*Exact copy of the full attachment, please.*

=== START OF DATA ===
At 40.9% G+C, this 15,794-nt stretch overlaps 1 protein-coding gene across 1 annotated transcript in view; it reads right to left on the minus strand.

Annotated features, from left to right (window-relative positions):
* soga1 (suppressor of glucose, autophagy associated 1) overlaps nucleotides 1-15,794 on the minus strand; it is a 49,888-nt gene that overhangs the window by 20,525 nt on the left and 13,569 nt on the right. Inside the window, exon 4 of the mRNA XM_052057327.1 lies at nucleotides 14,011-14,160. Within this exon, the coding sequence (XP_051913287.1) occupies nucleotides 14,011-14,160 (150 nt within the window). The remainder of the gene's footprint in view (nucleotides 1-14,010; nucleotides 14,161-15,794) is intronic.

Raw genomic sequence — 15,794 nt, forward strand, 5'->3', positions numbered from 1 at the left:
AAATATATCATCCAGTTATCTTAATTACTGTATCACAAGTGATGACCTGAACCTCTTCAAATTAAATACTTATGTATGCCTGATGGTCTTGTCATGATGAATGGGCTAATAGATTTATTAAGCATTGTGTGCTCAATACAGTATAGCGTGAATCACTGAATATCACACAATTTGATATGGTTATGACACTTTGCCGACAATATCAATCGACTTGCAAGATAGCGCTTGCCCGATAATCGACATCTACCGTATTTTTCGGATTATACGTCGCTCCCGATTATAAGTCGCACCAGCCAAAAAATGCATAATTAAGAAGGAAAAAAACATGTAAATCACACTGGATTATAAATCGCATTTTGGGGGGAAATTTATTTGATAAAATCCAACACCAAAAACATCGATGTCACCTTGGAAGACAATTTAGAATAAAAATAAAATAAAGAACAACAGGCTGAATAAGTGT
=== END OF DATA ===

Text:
At 40.9% G+C, this 15,794-nt stretch overlaps 1 protein-coding gene across 1 annotated transcript in view; it reads right to left on the minus strand.

Annotated features, from left to right (window-relative positions):
* soga1 (suppressor of glucose, autophagy associated 1) overlaps nucleotides 1-15,794 on the minus strand; it is a 49,888-nt gene that overhangs the window by 20,525 nt on the left and 13,569 nt on the right. Inside the window, exon 4 of the mRNA XM_052057327.1 lies at nucleotides 14,011-14,160. Within this exon, the coding sequence (XP_051913287.1) occupies nucleotides 14,011-14,160 (150 nt within the window). The remainder of the gene's footprint in view (nucleotides 1-14,010; nucleotides 14,161-15,794) is intronic.

Raw genomic sequence — 15,794 nt, forward strand, 5'->3', positions numbered from 1 at the left:
AAATATATCATCCAGTTATCTTAATTACTGTATCACAAGTGATGACCTGAACCTCTTCAAATTAAATACTTATGTATGCCTGATGGTCTTGTCATGATGAATGGGCTAATAGATTTATTAAGCATTGTGTGCTCAATACAGTATAGCGTGAATCACTGAATATCACACAATTTGATATGGTTATGACACTTTGCCGACAATATCAATCGACTTGCAAGATAGCGCTTGCCCGATAATCGACATCTACCGTATTTTTCGGATTATACGTCGCTCCCGATTATAAGTCGCACCAGCCAAAAAATGCATAATTAAGAAGGAAAAAAACATGTAAATCACACTGGATTATAAATCGCATTTTGGGGGGAAATTTATTTGATAAAATCCAACACCAAAAACATCGATGTCACCTTGGAAGACAATTTAGAATAAAAATAAAATAAAGAACAACAGGCTGAATAAGTGT